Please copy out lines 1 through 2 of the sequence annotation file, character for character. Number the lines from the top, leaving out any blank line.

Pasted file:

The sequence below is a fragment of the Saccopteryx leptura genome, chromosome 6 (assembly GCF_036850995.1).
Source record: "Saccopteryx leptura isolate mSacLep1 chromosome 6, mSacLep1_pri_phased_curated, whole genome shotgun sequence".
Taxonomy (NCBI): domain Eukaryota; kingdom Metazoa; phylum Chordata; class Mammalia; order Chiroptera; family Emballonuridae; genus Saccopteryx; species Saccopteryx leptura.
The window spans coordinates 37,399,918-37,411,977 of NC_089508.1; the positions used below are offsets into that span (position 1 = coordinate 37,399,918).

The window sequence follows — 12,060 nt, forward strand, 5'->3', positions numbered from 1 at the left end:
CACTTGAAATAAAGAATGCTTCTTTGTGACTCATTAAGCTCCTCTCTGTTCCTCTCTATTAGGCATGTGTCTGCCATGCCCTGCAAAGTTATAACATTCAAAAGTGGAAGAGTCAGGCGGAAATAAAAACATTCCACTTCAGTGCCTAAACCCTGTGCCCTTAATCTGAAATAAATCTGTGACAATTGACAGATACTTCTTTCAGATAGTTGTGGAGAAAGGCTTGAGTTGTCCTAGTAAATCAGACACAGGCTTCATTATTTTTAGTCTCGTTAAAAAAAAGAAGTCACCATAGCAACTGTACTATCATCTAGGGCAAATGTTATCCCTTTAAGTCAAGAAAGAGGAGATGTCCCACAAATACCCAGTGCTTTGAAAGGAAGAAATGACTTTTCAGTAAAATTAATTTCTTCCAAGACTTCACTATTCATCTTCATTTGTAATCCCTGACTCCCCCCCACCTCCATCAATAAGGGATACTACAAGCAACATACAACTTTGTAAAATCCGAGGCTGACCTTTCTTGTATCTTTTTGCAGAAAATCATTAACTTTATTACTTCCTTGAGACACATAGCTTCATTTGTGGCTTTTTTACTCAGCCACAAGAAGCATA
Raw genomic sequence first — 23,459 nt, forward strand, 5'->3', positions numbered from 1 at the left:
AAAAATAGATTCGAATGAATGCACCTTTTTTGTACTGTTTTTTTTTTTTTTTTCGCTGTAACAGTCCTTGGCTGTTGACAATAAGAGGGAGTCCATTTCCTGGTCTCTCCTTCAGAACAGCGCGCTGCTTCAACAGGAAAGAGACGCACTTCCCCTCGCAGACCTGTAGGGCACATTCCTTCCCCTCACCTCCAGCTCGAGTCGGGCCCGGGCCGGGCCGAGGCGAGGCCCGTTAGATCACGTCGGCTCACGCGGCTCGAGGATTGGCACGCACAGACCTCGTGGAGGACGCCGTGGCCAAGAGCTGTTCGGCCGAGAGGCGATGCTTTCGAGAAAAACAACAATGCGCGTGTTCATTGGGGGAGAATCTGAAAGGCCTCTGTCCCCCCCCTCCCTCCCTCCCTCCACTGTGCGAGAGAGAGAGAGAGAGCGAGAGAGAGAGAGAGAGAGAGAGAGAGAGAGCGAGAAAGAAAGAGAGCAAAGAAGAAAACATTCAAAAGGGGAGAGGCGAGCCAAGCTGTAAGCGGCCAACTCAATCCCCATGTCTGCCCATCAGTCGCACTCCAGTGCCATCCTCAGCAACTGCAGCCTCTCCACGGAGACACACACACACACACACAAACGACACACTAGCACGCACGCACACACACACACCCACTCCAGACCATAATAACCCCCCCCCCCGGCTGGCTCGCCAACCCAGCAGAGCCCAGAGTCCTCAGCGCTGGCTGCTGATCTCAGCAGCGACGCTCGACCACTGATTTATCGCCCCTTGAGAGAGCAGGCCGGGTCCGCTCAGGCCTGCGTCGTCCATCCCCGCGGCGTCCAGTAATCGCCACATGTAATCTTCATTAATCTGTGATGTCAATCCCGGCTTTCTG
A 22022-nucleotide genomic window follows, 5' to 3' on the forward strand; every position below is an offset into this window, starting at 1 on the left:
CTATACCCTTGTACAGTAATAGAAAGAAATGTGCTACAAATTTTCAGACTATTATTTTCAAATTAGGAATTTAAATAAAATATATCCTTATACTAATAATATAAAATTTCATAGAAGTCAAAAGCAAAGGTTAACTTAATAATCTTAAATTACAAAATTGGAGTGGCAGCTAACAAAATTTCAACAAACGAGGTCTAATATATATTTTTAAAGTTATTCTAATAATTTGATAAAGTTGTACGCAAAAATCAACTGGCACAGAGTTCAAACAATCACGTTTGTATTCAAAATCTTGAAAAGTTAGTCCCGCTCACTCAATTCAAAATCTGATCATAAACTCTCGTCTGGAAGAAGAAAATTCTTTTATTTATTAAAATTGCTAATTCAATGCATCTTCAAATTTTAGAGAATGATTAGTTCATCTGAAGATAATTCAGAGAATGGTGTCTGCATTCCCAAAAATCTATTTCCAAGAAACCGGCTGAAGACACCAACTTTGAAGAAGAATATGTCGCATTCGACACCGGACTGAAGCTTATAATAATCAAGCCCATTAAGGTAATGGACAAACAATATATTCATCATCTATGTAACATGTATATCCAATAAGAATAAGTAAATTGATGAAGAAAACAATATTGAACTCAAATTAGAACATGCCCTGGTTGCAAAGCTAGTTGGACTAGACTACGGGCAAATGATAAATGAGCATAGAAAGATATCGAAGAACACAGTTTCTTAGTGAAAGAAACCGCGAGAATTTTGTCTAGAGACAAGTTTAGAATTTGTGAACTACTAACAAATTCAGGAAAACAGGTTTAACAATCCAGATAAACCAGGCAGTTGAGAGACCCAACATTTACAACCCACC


The sequence below is a fragment of the Saccopteryx leptura genome, chromosome 6 (assembly GCF_036850995.1).
Source record: "Saccopteryx leptura isolate mSacLep1 chromosome 6, mSacLep1_pri_phased_curated, whole genome shotgun sequence".